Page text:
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Because most groups have some community-wide concerns, it's essential to get them to the same table, uneven or not. According to John Gardner, the biggest problem of having many groups in society is the war of the parts against the whole. Though it's odd and self-destructive, in-fighting has increased dramatically in recent years. Becoming more aware of our similarities, along with cultural differences, doesn't have to paralyze or divide us.
Through common interests we can learn to translate "different from me" and "less than me" into "like me in lots of important ways.
It makes for more effective communication among groups. Understanding how people communicate is the first step toward understanding and respecting each other. It enriches everyone's life when there is shared knowledge of others' cultures. Different communication styles reflect philosophies and worldviews that are the foundations of cultures. New understanding gives us a broader view of our world and the opportunity to see a mirror image of ourselves.
It takes advantage of "strength in numbers. Because no one group is responsible for a problem, no one group alone can solve it. Competition among groups doesn't aid survival in today's turbulent world. It creates community. As our population becomes more culturally diverse, some cultural groups are experiencing more problems. If we learn to understand and value other cultures and to look at each other as neighbors with similar interests rather than adversaries, we will be more vested in the idea of taking better care of each other.
Caring about our neighbors builds a sense of community and unites us in solving community-wide problems. It leads to a more just society. Multicultural collaboration can build collective capacity to help make things better, and promote the consensus that it's important to do so. This offers a good chance at solving complex problems in an atmosphere of trust, cooperation, and mutual respect. The following are other significant indicators of when you should commit to multicultural collaboration: Those most affected by the problem are not participating in a solution.
This could mean that one group possibly the group in power needs to commit to improving its cultural understanding and appreciation its cultural competence with regard to other groups, in order for those groups to feel welcome. There is more at stake than individual organizations, but competing organizations are at each other's throats and coming to unilateral decisions that hurt themselves and others. There are problems among many diverse groups that one organization can't solve alone or in a short period of time.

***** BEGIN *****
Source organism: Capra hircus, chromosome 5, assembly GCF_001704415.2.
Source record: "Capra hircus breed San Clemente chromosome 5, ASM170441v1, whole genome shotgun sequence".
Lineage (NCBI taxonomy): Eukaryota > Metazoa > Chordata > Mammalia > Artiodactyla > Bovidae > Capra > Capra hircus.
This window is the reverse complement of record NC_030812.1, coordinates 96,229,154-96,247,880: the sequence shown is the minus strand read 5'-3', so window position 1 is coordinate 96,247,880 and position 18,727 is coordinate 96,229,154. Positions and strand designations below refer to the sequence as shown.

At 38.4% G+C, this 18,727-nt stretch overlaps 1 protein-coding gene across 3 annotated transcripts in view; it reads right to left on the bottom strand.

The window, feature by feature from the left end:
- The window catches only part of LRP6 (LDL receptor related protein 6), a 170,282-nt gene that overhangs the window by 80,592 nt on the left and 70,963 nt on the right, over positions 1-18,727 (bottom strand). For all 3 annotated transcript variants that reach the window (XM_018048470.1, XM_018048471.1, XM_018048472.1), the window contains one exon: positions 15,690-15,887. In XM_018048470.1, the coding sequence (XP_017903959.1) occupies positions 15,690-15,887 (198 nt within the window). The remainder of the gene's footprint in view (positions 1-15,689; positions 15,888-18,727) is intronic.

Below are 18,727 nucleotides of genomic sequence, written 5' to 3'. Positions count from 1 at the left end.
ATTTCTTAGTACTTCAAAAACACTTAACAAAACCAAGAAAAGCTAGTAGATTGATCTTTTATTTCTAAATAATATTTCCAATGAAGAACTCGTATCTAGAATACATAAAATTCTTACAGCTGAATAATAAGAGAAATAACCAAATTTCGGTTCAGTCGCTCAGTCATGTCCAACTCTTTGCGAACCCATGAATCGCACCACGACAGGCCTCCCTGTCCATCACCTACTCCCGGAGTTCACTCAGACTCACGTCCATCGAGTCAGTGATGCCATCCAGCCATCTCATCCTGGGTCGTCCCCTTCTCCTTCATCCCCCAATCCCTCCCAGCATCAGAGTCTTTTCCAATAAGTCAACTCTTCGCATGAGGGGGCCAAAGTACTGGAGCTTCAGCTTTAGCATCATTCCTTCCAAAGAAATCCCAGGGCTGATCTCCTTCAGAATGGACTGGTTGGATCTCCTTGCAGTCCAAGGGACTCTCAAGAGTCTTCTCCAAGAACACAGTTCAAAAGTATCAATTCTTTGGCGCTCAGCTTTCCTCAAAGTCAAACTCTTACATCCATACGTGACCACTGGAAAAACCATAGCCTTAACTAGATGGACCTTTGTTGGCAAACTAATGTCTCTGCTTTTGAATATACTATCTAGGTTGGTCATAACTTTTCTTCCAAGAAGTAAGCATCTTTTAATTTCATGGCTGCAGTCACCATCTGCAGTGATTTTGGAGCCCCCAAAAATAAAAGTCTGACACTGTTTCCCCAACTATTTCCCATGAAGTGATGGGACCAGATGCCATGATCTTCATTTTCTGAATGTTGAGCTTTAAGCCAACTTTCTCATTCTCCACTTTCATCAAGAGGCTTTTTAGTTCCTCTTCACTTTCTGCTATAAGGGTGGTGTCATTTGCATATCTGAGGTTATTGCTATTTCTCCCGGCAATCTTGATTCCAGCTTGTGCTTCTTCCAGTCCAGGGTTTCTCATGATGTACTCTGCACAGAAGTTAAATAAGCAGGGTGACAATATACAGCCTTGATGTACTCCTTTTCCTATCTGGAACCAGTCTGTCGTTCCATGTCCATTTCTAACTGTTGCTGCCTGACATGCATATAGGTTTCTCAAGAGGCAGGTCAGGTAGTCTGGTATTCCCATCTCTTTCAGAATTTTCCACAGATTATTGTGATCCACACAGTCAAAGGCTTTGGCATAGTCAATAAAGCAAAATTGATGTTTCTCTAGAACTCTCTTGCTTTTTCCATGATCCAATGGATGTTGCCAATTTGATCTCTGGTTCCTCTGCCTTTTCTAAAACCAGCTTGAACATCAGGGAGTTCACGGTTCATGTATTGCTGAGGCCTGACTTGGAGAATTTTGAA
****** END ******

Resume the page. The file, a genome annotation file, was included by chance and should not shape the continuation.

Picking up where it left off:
There are several groups willing to make a long-term commitment to work for a change in thinking and to establish a common language and effective communication. Several organizations recognize a bad situation that could get worse if nothing is done. There is a desire to identify others involved in the problem and bring them to the table.
Everyone at the table will share a vision and be committed to the process of reaching out to new partners, explaining the rationale, and continuing to recruit group members. All parties involved are clear about what they are getting into, see the tasks as meaningful work that will make a difference, and are strong stakeholder groups in the community.
The groups represent every cultural group involved in the problem, are well organized, and are able to speak and act credibly for the groups they represent. The leadership of the process is committed to keeping the focus on the goals, keeping stakeholders at the table through periods of frustration and disagreement, acknowledging small successes along the way, and enforcing the group's agreed-upon rules.
Consider these guidelines as you confront the communication barriers: Learn from generalizations about other cultures and races, but don't use those generalizations to stereotype, write off, or oversimplify your ideas about another person. The best use of a generalization is to add it to your storehouse of knowledge, so that you better understand and appreciate other interesting, multi-faceted human beings. Practice, practice, practice. That's the first rule because it's in the doing that we actually get better at cross-cultural communication.
Don't assume that there is one right way to communicate. Keep questioning your assumptions about the "right way" to communicate.